Historic Water Transfer First Economical Public-Private Water Purchase for Greater San Diego Area
Water Transfer Saves Money for City of San Diego Water Department
A thirsty Southern California is always on the lookout for new sources of water, particularly in the San Diego region where imported water accounts for up to 90 percent of our annual average supply. California's water supply is mostly fixed--rights to water were distributed long ago and rainfall is limited and unpredictable. As shown by this transaction, transferring surplus water has become a viable method of moving water to areas that have a need. Up until now, transfer agreements were unheard of between public water agencies and private water wholesalers.
The City of San Diego Water Department (City) has just completed an agreement with Richmond, California-based Western Water Company to transfer more than 6,400 acre-feet of water (an acre-foot is approximately enough water to supply two families of four for one year). The water being transferred consists of agricultural supplies that have been conserved north of the Bay-Delta system, and is currently stored in Lake Shasta. Western Water has obtained this conserved water from three Northern California agricultural water agencies. This is a one-time water transfer. Additional supplies would require another agreement between the City and Western Water.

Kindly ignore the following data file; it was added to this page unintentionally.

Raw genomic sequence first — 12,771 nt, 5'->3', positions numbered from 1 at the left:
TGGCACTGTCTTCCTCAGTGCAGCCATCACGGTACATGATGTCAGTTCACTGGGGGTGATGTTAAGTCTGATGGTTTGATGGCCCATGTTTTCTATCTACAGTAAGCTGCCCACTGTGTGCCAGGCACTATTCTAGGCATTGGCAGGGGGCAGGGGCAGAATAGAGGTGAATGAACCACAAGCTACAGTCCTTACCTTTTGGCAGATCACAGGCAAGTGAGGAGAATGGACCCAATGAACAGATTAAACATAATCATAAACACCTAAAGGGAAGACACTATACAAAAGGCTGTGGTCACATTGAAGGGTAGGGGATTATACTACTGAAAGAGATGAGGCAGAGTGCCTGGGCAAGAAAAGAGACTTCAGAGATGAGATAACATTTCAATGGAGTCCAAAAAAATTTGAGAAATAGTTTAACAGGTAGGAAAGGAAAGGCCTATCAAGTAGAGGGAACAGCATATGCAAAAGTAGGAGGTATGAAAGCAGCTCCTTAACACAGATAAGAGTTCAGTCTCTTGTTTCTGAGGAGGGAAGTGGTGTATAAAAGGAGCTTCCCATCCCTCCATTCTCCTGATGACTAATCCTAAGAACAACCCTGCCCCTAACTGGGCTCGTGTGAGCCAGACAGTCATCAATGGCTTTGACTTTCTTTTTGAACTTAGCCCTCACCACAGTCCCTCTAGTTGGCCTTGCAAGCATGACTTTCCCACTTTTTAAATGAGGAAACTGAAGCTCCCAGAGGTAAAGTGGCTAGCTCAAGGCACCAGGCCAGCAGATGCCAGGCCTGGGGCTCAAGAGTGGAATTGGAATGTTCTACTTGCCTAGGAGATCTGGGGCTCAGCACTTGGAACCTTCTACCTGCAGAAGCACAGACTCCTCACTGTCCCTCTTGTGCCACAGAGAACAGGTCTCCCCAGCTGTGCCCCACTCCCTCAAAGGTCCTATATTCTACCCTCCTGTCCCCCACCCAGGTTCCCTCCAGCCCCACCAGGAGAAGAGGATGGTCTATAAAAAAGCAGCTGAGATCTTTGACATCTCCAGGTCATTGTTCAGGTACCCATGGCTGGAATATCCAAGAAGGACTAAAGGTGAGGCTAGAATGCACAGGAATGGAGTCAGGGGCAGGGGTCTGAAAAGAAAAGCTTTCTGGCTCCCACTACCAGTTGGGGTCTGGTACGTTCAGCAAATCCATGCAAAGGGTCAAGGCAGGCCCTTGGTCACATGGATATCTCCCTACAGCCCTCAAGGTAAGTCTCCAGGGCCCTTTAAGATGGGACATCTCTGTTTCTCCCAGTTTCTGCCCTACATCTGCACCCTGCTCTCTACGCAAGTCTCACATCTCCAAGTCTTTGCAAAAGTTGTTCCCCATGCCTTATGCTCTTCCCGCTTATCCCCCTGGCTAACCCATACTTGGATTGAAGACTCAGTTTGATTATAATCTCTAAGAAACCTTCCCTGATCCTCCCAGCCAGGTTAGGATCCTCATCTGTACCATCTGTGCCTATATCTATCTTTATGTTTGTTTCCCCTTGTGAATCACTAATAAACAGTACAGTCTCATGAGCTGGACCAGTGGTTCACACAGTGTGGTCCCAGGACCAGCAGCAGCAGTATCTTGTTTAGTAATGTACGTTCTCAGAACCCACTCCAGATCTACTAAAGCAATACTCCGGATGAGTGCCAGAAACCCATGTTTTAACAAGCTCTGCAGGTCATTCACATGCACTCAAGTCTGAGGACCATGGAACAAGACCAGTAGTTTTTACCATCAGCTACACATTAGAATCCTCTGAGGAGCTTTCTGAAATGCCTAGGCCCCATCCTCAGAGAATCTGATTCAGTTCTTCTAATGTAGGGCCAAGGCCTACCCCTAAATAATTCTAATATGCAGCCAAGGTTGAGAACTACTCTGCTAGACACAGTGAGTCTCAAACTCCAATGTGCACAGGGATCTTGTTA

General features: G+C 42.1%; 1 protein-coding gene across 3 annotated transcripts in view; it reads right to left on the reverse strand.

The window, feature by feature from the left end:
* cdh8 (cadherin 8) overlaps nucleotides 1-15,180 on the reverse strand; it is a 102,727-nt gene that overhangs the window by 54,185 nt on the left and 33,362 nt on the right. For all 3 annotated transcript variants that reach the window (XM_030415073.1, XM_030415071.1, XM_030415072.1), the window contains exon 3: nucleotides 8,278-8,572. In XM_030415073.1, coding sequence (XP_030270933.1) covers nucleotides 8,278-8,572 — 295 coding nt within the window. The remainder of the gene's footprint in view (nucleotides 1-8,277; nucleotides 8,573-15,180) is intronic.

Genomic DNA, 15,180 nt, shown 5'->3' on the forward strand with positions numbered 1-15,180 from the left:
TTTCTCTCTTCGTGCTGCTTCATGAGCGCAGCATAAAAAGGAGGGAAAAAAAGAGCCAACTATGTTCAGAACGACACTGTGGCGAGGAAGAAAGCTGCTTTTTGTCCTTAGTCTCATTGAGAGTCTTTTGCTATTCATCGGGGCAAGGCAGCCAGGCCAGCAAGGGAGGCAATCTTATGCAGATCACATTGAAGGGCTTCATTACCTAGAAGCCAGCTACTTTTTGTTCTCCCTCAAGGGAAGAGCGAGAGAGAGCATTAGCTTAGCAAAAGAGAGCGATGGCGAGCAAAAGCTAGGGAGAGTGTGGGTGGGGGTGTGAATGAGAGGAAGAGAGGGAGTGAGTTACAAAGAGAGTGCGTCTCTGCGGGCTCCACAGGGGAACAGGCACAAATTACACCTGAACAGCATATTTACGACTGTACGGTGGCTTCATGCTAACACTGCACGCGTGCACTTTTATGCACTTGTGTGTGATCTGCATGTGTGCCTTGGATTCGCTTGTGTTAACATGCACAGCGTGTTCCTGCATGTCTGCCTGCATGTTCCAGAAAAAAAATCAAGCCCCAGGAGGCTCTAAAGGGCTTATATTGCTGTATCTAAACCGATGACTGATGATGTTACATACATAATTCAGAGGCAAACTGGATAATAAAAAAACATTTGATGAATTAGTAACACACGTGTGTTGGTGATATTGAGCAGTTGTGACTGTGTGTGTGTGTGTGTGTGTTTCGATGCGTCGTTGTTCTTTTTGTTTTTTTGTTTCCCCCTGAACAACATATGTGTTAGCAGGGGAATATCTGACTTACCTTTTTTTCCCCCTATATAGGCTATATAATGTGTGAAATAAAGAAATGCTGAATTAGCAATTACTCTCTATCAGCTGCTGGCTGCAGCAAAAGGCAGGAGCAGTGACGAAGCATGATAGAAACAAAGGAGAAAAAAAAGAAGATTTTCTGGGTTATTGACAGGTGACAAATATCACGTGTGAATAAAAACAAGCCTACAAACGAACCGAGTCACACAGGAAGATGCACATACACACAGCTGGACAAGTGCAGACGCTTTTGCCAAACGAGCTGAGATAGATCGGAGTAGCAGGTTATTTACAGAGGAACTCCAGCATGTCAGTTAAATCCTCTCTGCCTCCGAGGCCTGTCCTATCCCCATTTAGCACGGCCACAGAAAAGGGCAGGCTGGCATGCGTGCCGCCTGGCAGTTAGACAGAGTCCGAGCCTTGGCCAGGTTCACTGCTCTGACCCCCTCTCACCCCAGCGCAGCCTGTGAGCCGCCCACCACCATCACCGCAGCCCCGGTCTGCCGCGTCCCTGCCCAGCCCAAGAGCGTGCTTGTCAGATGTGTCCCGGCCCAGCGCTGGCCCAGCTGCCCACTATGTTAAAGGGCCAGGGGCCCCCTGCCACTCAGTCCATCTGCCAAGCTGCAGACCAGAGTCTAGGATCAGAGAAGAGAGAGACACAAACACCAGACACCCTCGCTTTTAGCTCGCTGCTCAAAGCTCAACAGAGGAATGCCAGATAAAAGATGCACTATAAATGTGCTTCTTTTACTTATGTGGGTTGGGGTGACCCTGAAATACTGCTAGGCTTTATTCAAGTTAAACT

Public agency purchases of privately owned water have been attempted in recent years, but have not proven to be cost effective. The Water Department currently purchases all of its raw imported water from the San Diego County Water Authority, a local water wholesaler, at a cost of $444 per acre-foot. This agreement with Western Water will save the Water Department nearly $160,000 on raw water purchases. The Metropolitan Water District of Southern California and the San Diego County Water Authority are assisting with this transfer by allowing the Water Department to covey this water through their pipelines.
Water resources agencies are involved in approval of the transfer agreement. Details of the transfer are still pending with some of them.
"We are excited to break new ground with the Western Water transfer," said Larry Gardner, director of the City of San Diego Water Department. "We have diversified our water supply portfolio and have been able to save money at the same time. This experience has also allowed us to learn how to coordinate a water transfer, and we look forward to completing more agreements like this one in the future."
Now that the agreement has been approved by the San Diego City Council, the water will begin its long journey from Shasta Dam to San Diego, traveling almost 680 miles. Helping the water along its way will be the Sacramento River, the Bay-Delta, the California Aqueduct, and Metropolitan Water District and San Diego County Water Authority aqueducts. The water will then arrive in San Diego, entering the City's water system after which it will be treated and delivered to City residents and businesses.